The basic sound is pretty much loud blues; it's not quite as metallic as Zeppelin or early Jeff Beck, but it's tougher than most of the era's lighter psych blues bands that dabbled heavily into crossover genres like fantasy folk, bubblegum pop and acid damaged love-in’s. The lightest that the band gets on this record is in the instrumental opener "Water (Part One)." "On Your Road" appears, on the surface, to be calm, but its detuned (drop C) manner suggests hypnotic Delta blues drone, even if it is just on acoustic guitar though later, suitably acid-damaged backwards fuzz lead surfaces about halfway through. As a matter of fact, my initial impression of Reflection probably was mostly in the middle part of the album's consistently menacing, hair-raising and somber tone--starting with "Even The Clock" and "Down The Highway" (and ending with the aforementioned "On Your Road"), Steve Joliffe's breathy flute trills coupled with Pugh's eerie echoed leads combine to create a fairly dark atmosphere at this point midway through the record, but it's one that I think separates the band from most of their contemporaries at the time. Rhythm guitarist Martin Quittenton (who later went on to work with Rod Stewart and co-author “Maggie May”) occasionally writes passages in the songs that are almost classical in their approach, and opts fairly often for minor key passages. Take opening interlude "Water (Part One)," for example, and the middle breakdown part in "Down The Highway" as another instance.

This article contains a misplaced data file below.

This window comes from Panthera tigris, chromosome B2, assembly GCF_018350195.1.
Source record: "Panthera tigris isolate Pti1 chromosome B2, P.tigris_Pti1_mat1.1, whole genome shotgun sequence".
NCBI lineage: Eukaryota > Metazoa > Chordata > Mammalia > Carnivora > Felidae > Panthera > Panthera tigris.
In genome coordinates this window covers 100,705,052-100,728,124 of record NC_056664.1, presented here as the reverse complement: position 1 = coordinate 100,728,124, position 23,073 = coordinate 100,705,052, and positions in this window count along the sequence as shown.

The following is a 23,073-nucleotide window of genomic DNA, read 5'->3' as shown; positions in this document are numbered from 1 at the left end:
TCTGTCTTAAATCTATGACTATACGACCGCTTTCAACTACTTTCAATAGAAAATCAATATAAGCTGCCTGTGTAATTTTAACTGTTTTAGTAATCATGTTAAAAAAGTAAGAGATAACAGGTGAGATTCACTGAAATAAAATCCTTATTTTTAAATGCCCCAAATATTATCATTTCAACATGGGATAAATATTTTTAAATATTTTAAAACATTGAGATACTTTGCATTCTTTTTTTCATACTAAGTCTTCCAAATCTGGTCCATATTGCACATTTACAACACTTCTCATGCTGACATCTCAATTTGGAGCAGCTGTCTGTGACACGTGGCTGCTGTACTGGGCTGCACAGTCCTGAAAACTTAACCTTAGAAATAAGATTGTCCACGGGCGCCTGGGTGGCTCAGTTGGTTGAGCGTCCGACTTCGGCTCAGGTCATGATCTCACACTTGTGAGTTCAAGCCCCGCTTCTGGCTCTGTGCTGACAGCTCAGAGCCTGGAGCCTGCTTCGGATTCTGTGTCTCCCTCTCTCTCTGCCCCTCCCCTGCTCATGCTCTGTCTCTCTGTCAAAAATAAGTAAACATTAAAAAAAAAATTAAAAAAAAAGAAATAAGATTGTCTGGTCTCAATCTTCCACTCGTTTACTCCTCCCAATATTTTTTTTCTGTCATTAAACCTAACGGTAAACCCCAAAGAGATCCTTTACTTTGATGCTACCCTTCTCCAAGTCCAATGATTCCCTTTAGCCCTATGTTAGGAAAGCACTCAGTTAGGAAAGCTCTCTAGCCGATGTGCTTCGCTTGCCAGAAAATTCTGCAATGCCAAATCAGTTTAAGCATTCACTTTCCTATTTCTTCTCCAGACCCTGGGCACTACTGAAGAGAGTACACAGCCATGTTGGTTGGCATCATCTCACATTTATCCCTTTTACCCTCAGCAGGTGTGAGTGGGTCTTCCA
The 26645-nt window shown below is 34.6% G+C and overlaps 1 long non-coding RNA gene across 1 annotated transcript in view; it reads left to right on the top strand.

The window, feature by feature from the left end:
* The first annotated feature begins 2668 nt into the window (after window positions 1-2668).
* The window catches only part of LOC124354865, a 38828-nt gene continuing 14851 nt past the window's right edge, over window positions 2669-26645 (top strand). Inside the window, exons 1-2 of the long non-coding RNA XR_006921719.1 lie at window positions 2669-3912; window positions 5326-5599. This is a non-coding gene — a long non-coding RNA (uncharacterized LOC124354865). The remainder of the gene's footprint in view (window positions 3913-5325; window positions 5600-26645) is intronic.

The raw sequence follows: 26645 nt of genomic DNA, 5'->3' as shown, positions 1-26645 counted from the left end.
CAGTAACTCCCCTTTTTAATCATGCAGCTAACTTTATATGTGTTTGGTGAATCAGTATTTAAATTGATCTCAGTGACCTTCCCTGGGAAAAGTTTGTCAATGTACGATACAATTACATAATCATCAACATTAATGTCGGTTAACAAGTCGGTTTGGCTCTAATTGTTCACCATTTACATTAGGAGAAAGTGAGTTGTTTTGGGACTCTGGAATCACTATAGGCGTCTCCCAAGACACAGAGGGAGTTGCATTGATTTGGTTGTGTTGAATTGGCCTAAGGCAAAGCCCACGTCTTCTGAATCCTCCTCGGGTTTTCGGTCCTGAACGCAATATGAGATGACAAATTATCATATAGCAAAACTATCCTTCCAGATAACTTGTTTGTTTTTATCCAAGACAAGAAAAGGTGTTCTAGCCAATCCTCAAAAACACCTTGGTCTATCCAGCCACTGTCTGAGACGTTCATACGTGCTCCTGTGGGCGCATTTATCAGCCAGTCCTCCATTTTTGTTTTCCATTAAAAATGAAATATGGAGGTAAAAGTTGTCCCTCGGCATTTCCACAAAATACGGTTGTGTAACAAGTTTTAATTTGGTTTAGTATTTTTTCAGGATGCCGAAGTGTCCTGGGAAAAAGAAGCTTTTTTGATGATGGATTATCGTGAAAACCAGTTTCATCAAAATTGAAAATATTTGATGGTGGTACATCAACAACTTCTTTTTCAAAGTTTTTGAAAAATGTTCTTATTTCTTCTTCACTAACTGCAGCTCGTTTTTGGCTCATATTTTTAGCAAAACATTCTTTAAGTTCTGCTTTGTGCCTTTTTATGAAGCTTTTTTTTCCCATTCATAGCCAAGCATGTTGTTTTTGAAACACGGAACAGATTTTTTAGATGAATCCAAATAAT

The big hit song off Reflection was "Junior's Wailing," later covered by Status Quo; its heavy blues stomp is insistent and convincing, beating out only a cover of B.B. King's "You'll Never Know" in terms of go for the throat riffing. Slower blues number "Lost You Too" traverses the gamut of self-effacing hard luck, in the grand tradition of "loser" type songs/lyrics ("you know that I'm a loser, and I lose at what I do"). "She Is The Fire" starts off fairly unrepresentatively, with horn fanfare and a speedier tempo, before slowing down to a mid-tempo with lots of wah-wah guitar work from Pugh. A cover of "Twenty Four Hours" slows the proceedings down later in the album, and "When All Your Friends Are Gone" returns to the same stomping blues as "Junior's Wailing," although in slightly less effective fashion. A reprise of "Water (Part One)" in "Water (Part Two)" displays a slightly different (and messier) lead guitar, as well as a slightly different chord structures in the second half of the song, effectively capping off the album in an appropriate send off to the album's gentle introduction. The main asset in the album is singer Kieran White though--he sounds, really, like no one else. While he doesn't have a wide vocal range, his vocal timbre is wholly distinct and his own; at times, soulful, and at other times nearly gravel throated in his baritone, working man's croon. His fierce harmonica playing really makes some of those songs what they are as well.